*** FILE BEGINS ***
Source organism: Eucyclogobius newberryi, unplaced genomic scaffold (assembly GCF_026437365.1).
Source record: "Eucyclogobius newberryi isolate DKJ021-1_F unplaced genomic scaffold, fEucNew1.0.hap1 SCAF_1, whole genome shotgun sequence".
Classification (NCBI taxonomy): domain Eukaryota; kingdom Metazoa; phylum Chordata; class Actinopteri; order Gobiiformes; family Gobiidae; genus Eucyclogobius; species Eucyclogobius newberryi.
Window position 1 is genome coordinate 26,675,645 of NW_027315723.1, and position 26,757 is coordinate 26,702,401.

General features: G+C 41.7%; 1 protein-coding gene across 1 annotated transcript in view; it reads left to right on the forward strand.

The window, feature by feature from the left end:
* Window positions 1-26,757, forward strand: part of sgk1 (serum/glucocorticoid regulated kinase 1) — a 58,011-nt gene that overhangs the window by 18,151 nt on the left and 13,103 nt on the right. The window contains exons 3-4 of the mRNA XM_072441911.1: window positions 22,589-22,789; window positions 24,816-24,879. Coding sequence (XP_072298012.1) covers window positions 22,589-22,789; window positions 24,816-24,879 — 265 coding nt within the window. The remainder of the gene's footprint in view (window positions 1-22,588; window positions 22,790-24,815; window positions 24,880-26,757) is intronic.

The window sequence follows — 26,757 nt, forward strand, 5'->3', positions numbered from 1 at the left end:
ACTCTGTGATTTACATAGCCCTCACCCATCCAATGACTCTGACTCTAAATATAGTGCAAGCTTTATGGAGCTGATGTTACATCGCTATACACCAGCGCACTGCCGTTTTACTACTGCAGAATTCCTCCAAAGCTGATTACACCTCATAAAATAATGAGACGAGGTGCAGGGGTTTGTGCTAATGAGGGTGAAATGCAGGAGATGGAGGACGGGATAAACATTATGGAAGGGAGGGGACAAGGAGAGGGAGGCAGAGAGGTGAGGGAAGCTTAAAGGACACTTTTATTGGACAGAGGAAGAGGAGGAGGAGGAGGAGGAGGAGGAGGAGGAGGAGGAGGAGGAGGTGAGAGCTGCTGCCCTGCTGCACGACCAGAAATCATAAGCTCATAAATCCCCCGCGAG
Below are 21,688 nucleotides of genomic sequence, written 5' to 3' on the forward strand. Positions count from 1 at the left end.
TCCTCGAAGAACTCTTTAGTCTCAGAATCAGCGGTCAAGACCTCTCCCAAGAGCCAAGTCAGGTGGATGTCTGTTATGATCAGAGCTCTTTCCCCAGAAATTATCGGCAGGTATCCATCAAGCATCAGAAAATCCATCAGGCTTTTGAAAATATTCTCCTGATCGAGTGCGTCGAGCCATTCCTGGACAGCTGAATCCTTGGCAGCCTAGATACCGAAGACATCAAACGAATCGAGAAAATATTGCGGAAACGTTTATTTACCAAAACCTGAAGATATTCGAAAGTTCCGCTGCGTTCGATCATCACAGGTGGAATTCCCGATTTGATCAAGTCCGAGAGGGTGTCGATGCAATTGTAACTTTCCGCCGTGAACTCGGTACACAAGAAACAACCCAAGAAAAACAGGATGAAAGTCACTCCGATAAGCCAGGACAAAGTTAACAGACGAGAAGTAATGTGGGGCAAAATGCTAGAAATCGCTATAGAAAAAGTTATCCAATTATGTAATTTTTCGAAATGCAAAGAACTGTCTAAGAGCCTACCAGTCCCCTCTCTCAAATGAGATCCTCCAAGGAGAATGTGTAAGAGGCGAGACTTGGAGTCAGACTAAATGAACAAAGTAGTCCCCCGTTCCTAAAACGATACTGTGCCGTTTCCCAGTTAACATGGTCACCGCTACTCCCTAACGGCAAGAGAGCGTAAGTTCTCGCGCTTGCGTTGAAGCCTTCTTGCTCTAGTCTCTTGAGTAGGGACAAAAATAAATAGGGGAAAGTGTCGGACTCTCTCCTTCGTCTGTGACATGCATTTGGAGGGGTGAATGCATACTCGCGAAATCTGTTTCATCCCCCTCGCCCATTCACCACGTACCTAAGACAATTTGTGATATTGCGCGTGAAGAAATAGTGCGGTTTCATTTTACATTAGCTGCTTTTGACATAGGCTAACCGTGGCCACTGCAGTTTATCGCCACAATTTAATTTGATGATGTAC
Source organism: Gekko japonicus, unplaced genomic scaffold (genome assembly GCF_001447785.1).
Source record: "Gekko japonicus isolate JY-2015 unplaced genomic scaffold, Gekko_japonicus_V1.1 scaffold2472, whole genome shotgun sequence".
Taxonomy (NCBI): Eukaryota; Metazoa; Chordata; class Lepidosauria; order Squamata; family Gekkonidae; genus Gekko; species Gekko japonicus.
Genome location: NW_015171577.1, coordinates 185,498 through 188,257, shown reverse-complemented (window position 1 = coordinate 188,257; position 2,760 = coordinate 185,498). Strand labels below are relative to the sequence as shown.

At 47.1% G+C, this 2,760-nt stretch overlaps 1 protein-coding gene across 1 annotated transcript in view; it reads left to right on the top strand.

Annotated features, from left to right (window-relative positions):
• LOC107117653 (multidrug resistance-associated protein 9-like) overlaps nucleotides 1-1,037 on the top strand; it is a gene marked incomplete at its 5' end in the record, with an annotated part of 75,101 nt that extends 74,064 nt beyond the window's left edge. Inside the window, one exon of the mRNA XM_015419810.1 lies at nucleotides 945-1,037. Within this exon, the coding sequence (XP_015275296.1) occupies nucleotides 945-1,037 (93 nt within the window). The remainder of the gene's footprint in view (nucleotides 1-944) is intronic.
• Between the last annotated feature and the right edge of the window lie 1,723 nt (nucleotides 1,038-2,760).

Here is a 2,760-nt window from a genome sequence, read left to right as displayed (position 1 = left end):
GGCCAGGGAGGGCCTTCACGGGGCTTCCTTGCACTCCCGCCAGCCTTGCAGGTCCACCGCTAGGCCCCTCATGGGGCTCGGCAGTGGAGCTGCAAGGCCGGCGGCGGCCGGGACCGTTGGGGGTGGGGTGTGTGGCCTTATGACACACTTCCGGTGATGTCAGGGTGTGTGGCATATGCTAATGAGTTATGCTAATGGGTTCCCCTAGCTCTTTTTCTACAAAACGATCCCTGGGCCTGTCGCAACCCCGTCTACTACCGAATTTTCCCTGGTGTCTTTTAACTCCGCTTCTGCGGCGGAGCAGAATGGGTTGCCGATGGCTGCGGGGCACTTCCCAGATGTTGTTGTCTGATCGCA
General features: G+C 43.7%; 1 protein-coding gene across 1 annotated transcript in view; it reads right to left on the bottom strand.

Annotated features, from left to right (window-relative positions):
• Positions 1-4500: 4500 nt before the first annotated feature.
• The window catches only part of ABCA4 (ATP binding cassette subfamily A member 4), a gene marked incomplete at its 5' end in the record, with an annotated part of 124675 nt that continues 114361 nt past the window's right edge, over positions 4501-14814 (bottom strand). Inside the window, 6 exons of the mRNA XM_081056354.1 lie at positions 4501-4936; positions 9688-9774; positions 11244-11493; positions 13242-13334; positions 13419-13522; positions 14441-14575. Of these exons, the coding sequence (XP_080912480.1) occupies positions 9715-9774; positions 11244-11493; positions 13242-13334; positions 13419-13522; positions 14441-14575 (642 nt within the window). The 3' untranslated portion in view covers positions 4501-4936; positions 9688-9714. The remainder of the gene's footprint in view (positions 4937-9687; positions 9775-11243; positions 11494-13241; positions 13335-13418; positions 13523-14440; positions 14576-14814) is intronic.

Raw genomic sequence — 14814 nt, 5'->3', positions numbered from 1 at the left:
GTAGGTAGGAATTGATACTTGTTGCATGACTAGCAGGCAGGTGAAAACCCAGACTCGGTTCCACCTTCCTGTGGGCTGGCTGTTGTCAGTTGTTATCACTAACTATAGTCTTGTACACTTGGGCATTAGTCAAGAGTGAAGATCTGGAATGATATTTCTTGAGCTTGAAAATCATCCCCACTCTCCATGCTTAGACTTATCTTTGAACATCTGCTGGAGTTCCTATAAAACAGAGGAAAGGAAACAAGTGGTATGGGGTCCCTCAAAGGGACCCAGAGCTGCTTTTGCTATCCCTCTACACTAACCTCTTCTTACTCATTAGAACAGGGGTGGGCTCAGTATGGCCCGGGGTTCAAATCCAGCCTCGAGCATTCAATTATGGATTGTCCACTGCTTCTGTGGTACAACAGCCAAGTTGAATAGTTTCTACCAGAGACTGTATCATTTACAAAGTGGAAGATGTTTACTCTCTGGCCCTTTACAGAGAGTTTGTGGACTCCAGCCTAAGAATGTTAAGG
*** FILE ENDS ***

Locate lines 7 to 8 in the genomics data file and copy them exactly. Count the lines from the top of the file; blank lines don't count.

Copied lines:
* Window positions 1-26,757, forward strand: part of sgk1 (serum/glucocorticoid regulated kinase 1) — a 58,011-nt gene that overhangs the window by 18,151 nt on the left and 13,103 nt on the right. The window contains exons 3-4 of the mRNA XM_072441911.1: window positions 22,589-22,789; window positions 24,816-24,879. Coding sequence (XP_072298012.1) covers window positions 22,589-22,789; window positions 24,816-24,879 — 265 coding nt within the window. The remainder of the gene's footprint in view (window positions 1-22,588; window positions 22,790-24,815; window positions 24,880-26,757) is intronic.

The window sequence follows — 26,757 nt, forward strand, 5'->3', positions numbered from 1 at the left end: